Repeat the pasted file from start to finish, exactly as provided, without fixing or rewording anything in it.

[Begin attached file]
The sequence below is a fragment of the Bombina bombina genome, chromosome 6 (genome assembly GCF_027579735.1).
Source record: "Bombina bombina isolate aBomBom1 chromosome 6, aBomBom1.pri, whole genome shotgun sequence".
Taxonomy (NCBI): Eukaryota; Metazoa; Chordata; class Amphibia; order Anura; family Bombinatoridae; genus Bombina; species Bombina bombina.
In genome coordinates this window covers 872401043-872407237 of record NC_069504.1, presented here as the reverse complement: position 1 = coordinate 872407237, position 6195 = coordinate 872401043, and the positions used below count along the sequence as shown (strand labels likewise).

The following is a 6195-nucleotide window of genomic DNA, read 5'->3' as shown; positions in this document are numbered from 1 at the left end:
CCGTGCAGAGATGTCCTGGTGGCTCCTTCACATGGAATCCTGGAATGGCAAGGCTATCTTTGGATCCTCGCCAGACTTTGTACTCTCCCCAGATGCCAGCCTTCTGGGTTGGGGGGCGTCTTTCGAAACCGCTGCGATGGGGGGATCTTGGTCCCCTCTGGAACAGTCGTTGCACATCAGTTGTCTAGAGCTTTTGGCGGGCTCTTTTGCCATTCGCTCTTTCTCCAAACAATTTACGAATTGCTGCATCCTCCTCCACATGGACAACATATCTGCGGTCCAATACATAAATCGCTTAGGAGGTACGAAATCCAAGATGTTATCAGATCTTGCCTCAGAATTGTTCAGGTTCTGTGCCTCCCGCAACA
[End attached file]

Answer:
The sequence below is a fragment of the Bombina bombina genome, chromosome 6 (genome assembly GCF_027579735.1).
Source record: "Bombina bombina isolate aBomBom1 chromosome 6, aBomBom1.pri, whole genome shotgun sequence".
Taxonomy (NCBI): Eukaryota; Metazoa; Chordata; class Amphibia; order Anura; family Bombinatoridae; genus Bombina; species Bombina bombina.
In genome coordinates this window covers 872401043-872407237 of record NC_069504.1, presented here as the reverse complement: position 1 = coordinate 872407237, position 6195 = coordinate 872401043, and the positions used below count along the sequence as shown (strand labels likewise).

The following is a 6195-nucleotide window of genomic DNA, read 5'->3' as shown; positions in this document are numbered from 1 at the left end:
CCGTGCAGAGATGTCCTGGTGGCTCCTTCACATGGAATCCTGGAATGGCAAGGCTATCTTTGGATCCTCGCCAGACTTTGTACTCTCCCCAGATGCCAGCCTTCTGGGTTGGGGGGCGTCTTTCGAAACCGCTGCGATGGGGGGATCTTGGTCCCCTCTGGAACAGTCGTTGCACATCAGTTGTCTAGAGCTTTTGGCGGGCTCTTTTGCCATTCGCTCTTTCTCCAAACAATTTACGAATTGCTGCATCCTCCTCCACATGGACAACATATCTGCGGTCCAATACATAAATCGCTTAGGAGGTACGAAATCCAAGATGTTATCAGATCTTGCCTCAGAATTGTTCAGGTTCTGTGCCTCCCGCAACA